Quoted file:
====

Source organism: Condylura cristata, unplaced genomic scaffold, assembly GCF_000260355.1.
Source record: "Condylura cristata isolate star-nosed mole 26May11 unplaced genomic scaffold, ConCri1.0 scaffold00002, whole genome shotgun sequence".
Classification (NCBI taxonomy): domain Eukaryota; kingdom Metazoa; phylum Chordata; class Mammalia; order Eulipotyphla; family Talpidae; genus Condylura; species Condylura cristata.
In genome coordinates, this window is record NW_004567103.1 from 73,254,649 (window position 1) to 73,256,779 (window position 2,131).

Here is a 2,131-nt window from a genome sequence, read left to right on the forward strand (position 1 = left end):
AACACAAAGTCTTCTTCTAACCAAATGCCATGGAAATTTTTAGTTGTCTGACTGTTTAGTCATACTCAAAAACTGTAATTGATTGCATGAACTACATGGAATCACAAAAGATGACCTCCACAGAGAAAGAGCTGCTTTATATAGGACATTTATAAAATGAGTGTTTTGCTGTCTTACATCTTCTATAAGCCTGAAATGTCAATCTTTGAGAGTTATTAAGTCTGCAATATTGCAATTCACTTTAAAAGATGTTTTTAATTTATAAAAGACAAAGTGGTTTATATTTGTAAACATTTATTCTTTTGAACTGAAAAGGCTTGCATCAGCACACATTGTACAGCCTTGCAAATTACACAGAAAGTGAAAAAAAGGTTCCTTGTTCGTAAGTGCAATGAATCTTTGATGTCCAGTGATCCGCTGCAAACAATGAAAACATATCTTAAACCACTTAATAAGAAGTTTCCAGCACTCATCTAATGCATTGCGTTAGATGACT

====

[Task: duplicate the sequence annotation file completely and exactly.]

Source organism: Condylura cristata, unplaced genomic scaffold, assembly GCF_000260355.1.
Source record: "Condylura cristata isolate star-nosed mole 26May11 unplaced genomic scaffold, ConCri1.0 scaffold00002, whole genome shotgun sequence".
Classification (NCBI taxonomy): domain Eukaryota; kingdom Metazoa; phylum Chordata; class Mammalia; order Eulipotyphla; family Talpidae; genus Condylura; species Condylura cristata.
In genome coordinates, this window is record NW_004567103.1 from 73,254,649 (window position 1) to 73,256,779 (window position 2,131).

Here is a 2,131-nt window from a genome sequence, read left to right on the forward strand (position 1 = left end):
AACACAAAGTCTTCTTCTAACCAAATGCCATGGAAATTTTTAGTTGTCTGACTGTTTAGTCATACTCAAAAACTGTAATTGATTGCATGAACTACATGGAATCACAAAAGATGACCTCCACAGAGAAAGAGCTGCTTTATATAGGACATTTATAAAATGAGTGTTTTGCTGTCTTACATCTTCTATAAGCCTGAAATGTCAATCTTTGAGAGTTATTAAGTCTGCAATATTGCAATTCACTTTAAAAGATGTTTTTAATTTATAAAAGACAAAGTGGTTTATATTTGTAAACATTTATTCTTTTGAACTGAAAAGGCTTGCATCAGCACACATTGTACAGCCTTGCAAATTACACAGAAAGTGAAAAAAAGGTTCCTTGTTCGTAAGTGCAATGAATCTTTGATGTCCAGTGATCCGCTGCAAACAATGAAAACATATCTTAAACCACTTAATAAGAAGTTTCCAGCACTCATCTAATGCATTGCGTTAGATGACT